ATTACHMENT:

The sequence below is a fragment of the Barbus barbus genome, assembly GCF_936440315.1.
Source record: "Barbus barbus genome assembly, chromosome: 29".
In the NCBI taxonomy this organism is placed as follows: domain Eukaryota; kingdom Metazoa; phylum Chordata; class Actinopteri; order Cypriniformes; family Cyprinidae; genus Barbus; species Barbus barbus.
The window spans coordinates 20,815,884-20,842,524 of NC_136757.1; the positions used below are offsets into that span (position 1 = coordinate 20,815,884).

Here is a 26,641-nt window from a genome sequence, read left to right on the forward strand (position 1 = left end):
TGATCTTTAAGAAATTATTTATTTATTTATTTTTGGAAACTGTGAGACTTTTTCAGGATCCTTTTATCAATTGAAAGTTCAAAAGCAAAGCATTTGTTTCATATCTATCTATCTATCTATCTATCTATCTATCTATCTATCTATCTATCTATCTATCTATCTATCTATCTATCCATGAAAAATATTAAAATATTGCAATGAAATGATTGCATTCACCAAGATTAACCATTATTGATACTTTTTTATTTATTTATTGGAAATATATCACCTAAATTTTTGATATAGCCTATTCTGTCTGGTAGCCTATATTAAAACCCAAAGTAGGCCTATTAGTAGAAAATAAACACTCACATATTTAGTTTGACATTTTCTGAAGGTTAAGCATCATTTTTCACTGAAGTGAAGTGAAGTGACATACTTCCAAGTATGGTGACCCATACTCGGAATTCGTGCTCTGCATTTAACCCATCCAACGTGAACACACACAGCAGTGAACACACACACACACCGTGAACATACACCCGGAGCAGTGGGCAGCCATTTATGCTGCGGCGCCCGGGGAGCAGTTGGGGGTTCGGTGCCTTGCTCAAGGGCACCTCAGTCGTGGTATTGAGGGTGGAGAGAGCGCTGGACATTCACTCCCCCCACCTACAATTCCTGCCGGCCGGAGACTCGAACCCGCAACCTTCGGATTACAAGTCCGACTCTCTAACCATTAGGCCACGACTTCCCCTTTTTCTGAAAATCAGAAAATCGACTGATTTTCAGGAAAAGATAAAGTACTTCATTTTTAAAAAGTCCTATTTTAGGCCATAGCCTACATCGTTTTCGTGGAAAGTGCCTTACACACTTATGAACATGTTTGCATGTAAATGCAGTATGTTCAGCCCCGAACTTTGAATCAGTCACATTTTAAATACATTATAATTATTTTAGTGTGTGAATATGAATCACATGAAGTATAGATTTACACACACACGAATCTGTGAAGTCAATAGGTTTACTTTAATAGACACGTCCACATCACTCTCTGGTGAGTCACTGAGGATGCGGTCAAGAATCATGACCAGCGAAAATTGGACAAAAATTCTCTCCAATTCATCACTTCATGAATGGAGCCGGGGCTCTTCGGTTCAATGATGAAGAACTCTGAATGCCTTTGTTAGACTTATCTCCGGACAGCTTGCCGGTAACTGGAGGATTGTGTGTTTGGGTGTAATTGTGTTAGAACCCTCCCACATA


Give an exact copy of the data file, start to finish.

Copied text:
The sequence below is a fragment of the Barbus barbus genome, assembly GCF_936440315.1.
Source record: "Barbus barbus genome assembly, chromosome: 29".
In the NCBI taxonomy this organism is placed as follows: domain Eukaryota; kingdom Metazoa; phylum Chordata; class Actinopteri; order Cypriniformes; family Cyprinidae; genus Barbus; species Barbus barbus.
The window spans coordinates 20,815,884-20,842,524 of NC_136757.1; the positions used below are offsets into that span (position 1 = coordinate 20,815,884).

Here is a 26,641-nt window from a genome sequence, read left to right on the forward strand (position 1 = left end):
TGATCTTTAAGAAATTATTTATTTATTTATTTTTGGAAACTGTGAGACTTTTTCAGGATCCTTTTATCAATTGAAAGTTCAAAAGCAAAGCATTTGTTTCATATCTATCTATCTATCTATCTATCTATCTATCTATCTATCTATCTATCTATCTATCTATCTATCTATCTATCCATGAAAAATATTAAAATATTGCAATGAAATGATTGCATTCACCAAGATTAACCATTATTGATACTTTTTTATTTATTTATTGGAAATATATCACCTAAATTTTTGATATAGCCTATTCTGTCTGGTAGCCTATATTAAAACCCAAAGTAGGCCTATTAGTAGAAAATAAACACTCACATATTTAGTTTGACATTTTCTGAAGGTTAAGCATCATTTTTCACTGAAGTGAAGTGAAGTGACATACTTCCAAGTATGGTGACCCATACTCGGAATTCGTGCTCTGCATTTAACCCATCCAACGTGAACACACACAGCAGTGAACACACACACACACCGTGAACATACACCCGGAGCAGTGGGCAGCCATTTATGCTGCGGCGCCCGGGGAGCAGTTGGGGGTTCGGTGCCTTGCTCAAGGGCACCTCAGTCGTGGTATTGAGGGTGGAGAGAGCGCTGGACATTCACTCCCCCCACCTACAATTCCTGCCGGCCGGAGACTCGAACCCGCAACCTTCGGATTACAAGTCCGACTCTCTAACCATTAGGCCACGACTTCCCCTTTTTCTGAAAATCAGAAAATCGACTGATTTTCAGGAAAAGATAAAGTACTTCATTTTTAAAAAGTCCTATTTTAGGCCATAGCCTACATCGTTTTCGTGGAAAGTGCCTTACACACTTATGAACATGTTTGCATGTAAATGCAGTATGTTCAGCCCCGAACTTTGAATCAGTCACATTTTAAATACATTATAATTATTTTAGTGTGTGAATATGAATCACATGAAGTATAGATTTACACACACACGAATCTGTGAAGTCAATAGGTTTACTTTAATAGACACGTCCACATCACTCTCTGGTGAGTCACTGAGGATGCGGTCAAGAATCATGACCAGCGAAAATTGGACAAAAATTCTCTCCAATTCATCACTTCATGAATGGAGCCGGGGCTCTTCGGTTCAATGATGAAGAACTCTGAATGCCTTTGTTAGACTTATCTCCGGACAGCTTGCCGGTAACTGGAGGATTGTGTGTTTGGGTGTAATTGTGTTAGAACCCTCCCACATA